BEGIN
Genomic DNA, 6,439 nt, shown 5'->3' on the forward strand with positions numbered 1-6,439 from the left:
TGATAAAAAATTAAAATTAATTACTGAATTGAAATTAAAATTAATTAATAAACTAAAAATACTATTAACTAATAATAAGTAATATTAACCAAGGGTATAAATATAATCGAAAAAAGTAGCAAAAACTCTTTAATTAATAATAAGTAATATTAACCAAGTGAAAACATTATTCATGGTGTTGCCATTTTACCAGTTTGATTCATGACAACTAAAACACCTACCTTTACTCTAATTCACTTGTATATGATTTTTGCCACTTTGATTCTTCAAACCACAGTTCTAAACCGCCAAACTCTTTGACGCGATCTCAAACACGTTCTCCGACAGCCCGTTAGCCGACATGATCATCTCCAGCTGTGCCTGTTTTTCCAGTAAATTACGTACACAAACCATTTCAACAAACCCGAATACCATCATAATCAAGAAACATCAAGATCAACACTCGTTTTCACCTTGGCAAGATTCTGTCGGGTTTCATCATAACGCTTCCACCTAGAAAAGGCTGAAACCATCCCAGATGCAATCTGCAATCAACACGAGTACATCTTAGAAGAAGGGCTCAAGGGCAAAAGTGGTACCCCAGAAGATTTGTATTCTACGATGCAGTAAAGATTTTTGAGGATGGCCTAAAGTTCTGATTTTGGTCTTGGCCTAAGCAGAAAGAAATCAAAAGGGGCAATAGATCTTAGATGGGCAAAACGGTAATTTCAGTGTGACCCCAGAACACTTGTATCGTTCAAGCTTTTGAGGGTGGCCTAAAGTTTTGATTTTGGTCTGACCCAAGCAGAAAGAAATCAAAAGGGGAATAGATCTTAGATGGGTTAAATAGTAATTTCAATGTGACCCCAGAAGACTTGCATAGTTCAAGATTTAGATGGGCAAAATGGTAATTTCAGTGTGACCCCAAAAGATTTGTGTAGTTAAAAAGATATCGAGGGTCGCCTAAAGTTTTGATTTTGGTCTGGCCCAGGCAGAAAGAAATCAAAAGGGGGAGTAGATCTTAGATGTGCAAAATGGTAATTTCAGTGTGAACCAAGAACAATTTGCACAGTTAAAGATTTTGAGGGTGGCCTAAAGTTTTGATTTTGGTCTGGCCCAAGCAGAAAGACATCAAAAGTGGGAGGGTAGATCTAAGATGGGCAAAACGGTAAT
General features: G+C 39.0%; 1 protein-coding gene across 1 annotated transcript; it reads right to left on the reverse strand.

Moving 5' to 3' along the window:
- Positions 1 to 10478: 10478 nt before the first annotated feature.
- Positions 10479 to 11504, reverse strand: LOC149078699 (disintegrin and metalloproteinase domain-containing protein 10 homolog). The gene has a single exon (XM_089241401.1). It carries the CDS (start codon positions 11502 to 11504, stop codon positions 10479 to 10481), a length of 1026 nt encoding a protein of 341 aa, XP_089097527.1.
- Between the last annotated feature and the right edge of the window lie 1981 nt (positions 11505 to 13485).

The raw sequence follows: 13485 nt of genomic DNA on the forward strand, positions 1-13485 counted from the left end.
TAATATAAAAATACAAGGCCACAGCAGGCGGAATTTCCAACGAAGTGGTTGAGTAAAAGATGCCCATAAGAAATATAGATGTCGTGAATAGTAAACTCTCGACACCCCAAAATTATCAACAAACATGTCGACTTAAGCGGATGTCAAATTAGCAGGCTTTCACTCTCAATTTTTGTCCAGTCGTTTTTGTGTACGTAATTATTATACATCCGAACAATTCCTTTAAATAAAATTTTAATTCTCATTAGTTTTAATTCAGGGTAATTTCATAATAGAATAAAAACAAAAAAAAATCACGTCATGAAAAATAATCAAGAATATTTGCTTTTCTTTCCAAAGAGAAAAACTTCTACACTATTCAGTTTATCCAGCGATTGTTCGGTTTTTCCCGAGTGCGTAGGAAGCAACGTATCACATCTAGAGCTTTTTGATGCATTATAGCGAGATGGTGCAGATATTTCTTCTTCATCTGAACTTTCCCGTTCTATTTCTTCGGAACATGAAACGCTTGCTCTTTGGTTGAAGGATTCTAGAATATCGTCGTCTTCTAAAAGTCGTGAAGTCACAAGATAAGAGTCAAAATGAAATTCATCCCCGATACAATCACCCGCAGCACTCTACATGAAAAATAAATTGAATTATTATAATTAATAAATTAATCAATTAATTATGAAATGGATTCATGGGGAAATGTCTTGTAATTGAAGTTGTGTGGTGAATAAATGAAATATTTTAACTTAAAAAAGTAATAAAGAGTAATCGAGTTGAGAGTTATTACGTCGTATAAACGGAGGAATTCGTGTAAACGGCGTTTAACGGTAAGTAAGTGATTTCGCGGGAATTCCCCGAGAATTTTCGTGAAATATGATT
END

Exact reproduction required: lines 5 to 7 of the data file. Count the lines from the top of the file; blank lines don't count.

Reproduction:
- Positions 1 to 10478: 10478 nt before the first annotated feature.
- Positions 10479 to 11504, reverse strand: LOC149078699 (disintegrin and metalloproteinase domain-containing protein 10 homolog). The gene has a single exon (XM_089241401.1). It carries the CDS (start codon positions 11502 to 11504, stop codon positions 10479 to 10481), a length of 1026 nt encoding a protein of 341 aa, XP_089097527.1.
- Between the last annotated feature and the right edge of the window lie 1981 nt (positions 11505 to 13485).